All the A’s in Japan

English would be easy, but boring, if its 5 vowels sounded the same every single time they appeared.

Watch Big in Japan by Alphaville. Can you hear the difference between the first in Japan and the second a in Japan?

Could you hear the difference? The second a sounds like this. The first is a schwa sound. It’s the most common vowel sound in English and it sounds like this. Look here and here to see some other vowels that make a schwa sound.

Listen to the a in alright (1.17). Does it sound like the other two? Or does it sound like this?

Remember: English vowel sounds vary. A lot. You can’t make do by learning just one a sound and using it every time you have to sing an a. That won’t work. Trust your ears and work from what you hear.

If English isn’t your first language: it’s encouraging when you realise that the singer, Marian Gold, is German, not English.  His German accent is quite strong when he speaks English, but he loses it when he sings. He sings like a native speaker of English.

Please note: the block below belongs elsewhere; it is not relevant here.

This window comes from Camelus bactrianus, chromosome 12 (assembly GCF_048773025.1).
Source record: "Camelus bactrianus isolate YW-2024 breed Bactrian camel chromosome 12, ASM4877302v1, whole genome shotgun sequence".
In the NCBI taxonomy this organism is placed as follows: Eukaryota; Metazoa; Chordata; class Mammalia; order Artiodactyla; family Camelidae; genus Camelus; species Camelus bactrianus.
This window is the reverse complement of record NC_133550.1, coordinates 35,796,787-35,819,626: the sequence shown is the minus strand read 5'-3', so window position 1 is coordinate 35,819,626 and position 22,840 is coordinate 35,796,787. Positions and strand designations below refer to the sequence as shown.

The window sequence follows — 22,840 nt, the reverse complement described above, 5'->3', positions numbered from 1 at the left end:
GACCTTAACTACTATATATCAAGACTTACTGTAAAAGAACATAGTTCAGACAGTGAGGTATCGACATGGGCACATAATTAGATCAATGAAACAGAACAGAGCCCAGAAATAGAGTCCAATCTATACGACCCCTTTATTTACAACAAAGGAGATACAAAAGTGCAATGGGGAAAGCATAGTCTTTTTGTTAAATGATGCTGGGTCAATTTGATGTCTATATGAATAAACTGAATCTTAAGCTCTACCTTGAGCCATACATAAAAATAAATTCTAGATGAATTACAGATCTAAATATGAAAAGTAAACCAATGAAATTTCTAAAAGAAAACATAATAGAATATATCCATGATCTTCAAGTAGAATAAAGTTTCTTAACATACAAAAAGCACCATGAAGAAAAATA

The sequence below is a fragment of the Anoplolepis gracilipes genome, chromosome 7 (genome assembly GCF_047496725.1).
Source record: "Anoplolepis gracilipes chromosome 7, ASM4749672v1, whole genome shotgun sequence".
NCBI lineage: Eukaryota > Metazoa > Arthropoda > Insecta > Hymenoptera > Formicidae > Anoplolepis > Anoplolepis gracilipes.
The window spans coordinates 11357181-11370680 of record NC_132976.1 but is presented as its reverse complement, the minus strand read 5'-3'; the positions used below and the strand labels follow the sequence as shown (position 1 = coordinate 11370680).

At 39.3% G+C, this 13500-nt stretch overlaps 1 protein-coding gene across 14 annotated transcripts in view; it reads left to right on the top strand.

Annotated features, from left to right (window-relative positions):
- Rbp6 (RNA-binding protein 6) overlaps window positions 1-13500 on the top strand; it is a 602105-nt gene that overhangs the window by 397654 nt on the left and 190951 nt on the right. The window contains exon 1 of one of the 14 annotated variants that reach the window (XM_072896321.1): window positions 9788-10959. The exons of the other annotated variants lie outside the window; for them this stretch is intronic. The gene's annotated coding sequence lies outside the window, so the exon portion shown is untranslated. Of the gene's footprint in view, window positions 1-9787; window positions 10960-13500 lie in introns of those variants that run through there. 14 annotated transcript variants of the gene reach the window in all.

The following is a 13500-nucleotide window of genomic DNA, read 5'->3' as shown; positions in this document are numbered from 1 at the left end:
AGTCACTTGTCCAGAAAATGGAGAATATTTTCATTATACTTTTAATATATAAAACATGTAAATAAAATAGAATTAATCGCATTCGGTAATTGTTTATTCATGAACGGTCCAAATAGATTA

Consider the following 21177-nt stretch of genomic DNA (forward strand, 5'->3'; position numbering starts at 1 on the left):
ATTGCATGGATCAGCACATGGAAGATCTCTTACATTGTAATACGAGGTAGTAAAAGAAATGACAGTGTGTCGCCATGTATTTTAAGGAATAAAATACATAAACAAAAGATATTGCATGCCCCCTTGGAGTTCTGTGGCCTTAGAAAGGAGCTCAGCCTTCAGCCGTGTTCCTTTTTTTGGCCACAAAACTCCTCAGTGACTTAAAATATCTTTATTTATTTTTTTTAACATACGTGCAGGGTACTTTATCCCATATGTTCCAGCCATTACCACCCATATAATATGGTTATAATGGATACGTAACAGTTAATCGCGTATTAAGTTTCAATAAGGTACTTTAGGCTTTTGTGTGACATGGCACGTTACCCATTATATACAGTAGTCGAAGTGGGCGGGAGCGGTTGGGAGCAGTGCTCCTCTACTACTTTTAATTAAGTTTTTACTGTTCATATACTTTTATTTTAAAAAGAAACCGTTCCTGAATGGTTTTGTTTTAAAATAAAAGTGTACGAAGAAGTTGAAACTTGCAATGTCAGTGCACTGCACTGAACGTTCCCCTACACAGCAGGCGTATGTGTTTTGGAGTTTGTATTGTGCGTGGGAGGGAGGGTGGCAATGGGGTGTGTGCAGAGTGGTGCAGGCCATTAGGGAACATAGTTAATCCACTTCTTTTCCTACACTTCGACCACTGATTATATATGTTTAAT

I’d say Marian Gold keeps English close to his heart. He says:

I’m an Anglophile. I love British culture and I love the English language. I feel at home in it, even though it’s not my native tongue. There’s so much that you can express so much cooler than in say French, Italian or German. Those are great languages too, but I think English is the most fascinating. Just think of how Richard Burton sounded in all those films or when reciting Shakespeare. You can’t do that in any other language. ” 

The whole interview is here.

© Sing Better English, 2014

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